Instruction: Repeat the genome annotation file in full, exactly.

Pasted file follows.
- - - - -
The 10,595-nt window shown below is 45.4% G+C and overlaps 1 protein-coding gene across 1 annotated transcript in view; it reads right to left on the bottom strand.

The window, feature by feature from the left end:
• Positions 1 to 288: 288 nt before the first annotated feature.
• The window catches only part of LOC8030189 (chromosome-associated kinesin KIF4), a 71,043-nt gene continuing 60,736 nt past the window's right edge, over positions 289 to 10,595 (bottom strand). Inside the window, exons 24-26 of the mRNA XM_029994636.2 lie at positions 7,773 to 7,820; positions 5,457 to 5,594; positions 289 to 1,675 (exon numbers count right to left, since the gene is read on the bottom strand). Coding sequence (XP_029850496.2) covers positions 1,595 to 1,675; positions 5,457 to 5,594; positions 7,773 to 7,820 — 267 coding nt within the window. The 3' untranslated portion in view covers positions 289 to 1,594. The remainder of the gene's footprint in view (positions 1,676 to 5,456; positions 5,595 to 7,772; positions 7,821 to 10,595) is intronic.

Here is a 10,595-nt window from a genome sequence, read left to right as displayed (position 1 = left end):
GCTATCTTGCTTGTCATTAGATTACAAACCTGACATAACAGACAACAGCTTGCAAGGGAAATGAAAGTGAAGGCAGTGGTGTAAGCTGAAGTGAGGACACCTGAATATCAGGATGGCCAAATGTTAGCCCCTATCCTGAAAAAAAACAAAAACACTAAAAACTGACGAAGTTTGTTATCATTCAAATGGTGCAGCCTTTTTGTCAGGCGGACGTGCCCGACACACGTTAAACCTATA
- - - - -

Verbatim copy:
The 10,595-nt window shown below is 45.4% G+C and overlaps 1 protein-coding gene across 1 annotated transcript in view; it reads right to left on the bottom strand.

The window, feature by feature from the left end:
• Positions 1 to 288: 288 nt before the first annotated feature.
• The window catches only part of LOC8030189 (chromosome-associated kinesin KIF4), a 71,043-nt gene continuing 60,736 nt past the window's right edge, over positions 289 to 10,595 (bottom strand). Inside the window, exons 24-26 of the mRNA XM_029994636.2 lie at positions 7,773 to 7,820; positions 5,457 to 5,594; positions 289 to 1,675 (exon numbers count right to left, since the gene is read on the bottom strand). Coding sequence (XP_029850496.2) covers positions 1,595 to 1,675; positions 5,457 to 5,594; positions 7,773 to 7,820 — 267 coding nt within the window. The 3' untranslated portion in view covers positions 289 to 1,594. The remainder of the gene's footprint in view (positions 1,676 to 5,456; positions 5,595 to 7,772; positions 7,821 to 10,595) is intronic.

Here is a 10,595-nt window from a genome sequence, read left to right as displayed (position 1 = left end):
GCTATCTTGCTTGTCATTAGATTACAAACCTGACATAACAGACAACAGCTTGCAAGGGAAATGAAAGTGAAGGCAGTGGTGTAAGCTGAAGTGAGGACACCTGAATATCAGGATGGCCAAATGTTAGCCCCTATCCTGAAAAAAAACAAAAACACTAAAAACTGACGAAGTTTGTTATCATTCAAATGGTGCAGCCTTTTTGTCAGGCGGACGTGCCCGACACACGTTAAACCTATA